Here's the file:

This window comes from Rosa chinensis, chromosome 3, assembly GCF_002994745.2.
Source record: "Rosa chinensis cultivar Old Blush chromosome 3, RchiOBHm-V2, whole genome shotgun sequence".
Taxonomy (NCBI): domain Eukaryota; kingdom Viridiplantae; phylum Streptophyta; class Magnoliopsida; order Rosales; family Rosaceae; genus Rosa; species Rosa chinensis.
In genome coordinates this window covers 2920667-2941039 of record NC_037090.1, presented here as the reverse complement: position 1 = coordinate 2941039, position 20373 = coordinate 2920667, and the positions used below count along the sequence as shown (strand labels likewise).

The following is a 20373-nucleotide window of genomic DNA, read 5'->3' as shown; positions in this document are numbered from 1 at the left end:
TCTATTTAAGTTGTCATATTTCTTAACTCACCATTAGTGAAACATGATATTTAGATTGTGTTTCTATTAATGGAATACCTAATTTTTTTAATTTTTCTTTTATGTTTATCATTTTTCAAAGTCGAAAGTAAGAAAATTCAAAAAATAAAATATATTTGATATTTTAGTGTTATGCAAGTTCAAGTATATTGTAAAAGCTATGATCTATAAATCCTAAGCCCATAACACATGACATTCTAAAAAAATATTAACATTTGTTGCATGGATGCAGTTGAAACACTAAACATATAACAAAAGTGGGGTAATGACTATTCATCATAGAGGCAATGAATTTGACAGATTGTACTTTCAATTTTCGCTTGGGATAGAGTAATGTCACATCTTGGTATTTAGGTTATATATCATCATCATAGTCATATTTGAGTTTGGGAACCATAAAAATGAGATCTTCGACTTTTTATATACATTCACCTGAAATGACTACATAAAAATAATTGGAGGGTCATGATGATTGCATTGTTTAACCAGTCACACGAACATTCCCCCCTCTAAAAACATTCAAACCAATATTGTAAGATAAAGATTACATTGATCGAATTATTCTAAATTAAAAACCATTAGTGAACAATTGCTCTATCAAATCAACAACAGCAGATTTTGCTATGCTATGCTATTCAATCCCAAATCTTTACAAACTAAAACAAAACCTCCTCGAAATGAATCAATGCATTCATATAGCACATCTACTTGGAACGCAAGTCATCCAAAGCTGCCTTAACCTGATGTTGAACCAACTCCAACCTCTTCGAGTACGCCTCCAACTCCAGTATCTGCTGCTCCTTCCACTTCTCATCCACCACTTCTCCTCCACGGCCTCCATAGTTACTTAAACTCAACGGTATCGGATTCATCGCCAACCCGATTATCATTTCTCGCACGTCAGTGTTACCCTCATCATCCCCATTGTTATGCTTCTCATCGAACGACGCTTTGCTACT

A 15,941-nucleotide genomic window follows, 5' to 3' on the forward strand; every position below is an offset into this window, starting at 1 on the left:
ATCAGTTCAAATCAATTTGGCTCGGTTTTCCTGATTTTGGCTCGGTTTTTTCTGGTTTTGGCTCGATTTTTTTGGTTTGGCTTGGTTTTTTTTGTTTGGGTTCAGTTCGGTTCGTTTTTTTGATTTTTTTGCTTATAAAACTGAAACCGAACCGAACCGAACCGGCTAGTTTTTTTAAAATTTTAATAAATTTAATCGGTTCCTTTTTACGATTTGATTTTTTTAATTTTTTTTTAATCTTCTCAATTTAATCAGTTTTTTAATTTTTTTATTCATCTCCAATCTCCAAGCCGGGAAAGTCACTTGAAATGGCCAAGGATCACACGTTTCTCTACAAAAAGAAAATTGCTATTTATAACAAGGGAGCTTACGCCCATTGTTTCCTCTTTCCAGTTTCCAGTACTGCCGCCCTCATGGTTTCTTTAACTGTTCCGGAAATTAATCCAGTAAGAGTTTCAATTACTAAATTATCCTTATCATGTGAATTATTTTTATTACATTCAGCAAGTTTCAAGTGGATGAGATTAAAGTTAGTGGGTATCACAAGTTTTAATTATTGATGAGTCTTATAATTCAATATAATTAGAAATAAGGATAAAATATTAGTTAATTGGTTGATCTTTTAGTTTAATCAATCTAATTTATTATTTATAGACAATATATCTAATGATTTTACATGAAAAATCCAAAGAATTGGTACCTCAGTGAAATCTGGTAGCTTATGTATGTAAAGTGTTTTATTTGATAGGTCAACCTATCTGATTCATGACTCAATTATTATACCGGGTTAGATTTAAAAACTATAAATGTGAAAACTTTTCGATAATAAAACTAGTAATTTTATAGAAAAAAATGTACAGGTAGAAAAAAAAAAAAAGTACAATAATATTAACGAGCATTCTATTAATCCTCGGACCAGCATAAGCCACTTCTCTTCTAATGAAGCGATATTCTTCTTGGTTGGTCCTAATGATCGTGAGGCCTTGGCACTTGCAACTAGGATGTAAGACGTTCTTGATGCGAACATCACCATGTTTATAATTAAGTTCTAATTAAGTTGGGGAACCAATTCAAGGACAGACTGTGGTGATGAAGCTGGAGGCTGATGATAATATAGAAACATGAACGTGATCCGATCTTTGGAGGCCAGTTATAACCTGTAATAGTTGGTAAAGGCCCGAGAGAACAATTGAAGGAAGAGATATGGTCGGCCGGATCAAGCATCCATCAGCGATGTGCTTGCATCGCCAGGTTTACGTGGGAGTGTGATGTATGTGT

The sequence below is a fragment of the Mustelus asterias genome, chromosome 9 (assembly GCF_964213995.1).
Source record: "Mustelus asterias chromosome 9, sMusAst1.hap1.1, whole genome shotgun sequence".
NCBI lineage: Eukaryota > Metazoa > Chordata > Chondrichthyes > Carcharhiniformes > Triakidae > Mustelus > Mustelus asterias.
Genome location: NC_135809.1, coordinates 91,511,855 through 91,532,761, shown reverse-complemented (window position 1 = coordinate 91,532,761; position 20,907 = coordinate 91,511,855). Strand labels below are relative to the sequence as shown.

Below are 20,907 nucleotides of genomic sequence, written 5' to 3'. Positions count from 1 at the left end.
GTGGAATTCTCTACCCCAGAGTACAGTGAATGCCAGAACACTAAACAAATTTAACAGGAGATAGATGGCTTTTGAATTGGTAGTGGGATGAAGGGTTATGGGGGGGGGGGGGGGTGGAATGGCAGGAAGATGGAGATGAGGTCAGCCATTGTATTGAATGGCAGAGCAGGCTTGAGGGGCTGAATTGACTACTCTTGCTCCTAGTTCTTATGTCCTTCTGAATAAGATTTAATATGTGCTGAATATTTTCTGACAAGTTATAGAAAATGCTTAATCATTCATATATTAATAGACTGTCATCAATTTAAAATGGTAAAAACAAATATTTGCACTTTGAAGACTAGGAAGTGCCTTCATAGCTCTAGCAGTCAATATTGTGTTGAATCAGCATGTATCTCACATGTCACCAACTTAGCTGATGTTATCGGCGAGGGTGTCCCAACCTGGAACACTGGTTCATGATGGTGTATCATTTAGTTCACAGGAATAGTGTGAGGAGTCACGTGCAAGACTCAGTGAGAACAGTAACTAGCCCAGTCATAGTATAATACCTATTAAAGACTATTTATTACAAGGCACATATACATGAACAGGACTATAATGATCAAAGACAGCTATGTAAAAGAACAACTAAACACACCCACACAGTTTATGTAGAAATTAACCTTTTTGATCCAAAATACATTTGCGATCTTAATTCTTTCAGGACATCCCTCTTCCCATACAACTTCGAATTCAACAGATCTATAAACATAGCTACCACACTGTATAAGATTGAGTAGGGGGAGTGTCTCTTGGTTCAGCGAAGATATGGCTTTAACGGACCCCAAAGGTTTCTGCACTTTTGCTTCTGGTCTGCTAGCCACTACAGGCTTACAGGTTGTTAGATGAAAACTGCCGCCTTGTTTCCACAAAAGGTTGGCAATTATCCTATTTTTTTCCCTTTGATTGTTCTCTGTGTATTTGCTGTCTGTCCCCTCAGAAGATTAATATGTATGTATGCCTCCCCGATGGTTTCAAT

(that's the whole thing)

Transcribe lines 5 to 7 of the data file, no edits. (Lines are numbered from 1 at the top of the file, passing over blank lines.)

The following is a 20373-nucleotide window of genomic DNA, read 5'->3' as shown; positions in this document are numbered from 1 at the left end:
TCTATTTAAGTTGTCATATTTCTTAACTCACCATTAGTGAAACATGATATTTAGATTGTGTTTCTATTAATGGAATACCTAATTTTTTTAATTTTTCTTTTATGTTTATCATTTTTCAAAGTCGAAAGTAAGAAAATTCAAAAAATAAAATATATTTGATATTTTAGTGTTATGCAAGTTCAAGTATATTGTAAAAGCTATGATCTATAAATCCTAAGCCCATAACACATGACATTCTAAAAAAATATTAACATTTGTTGCATGGATGCAGTTGAAACACTAAACATATAACAAAAGTGGGGTAATGACTATTCATCATAGAGGCAATGAATTTGACAGATTGTACTTTCAATTTTCGCTTGGGATAGAGTAATGTCACATCTTGGTATTTAGGTTATATATCATCATCATAGTCATATTTGAGTTTGGGAACCATAAAAATGAGATCTTCGACTTTTTATATACATTCACCTGAAATGACTACATAAAAATAATTGGAGGGTCATGATGATTGCATTGTTTAACCAGTCACACGAACATTCCCCCCTCTAAAAACATTCAAACCAATATTGTAAGATAAAGATTACATTGATCGAATTATTCTAAATTAAAAACCATTAGTGAACAATTGCTCTATCAAATCAACAACAGCAGATTTTGCTATGCTATGCTATTCAATCCCAAATCTTTACAAACTAAAACAAAACCTCCTCGAAATGAATCAATGCATTCATATAGCACATCTACTTGGAACGCAAGTCATCCAAAGCTGCCTTAACCTGATGTTGAACCAACTCCAACCTCTTCGAGTACGCCTCCAACTCCAGTATCTGCTGCTCCTTCCACTTCTCATCCACCACTTCTCCTCCACGGCCTCCATAGTTACTTAAACTCAACGGTATCGGATTCATCGCCAACCCGATTATCATTTCTCGCACGTCAGTGTTACCCTCATCATCCCCATTGTTATGCTTCTCATCGAACGACGCTTTGCTACT

A 15,941-nucleotide genomic window follows, 5' to 3' on the forward strand; every position below is an offset into this window, starting at 1 on the left: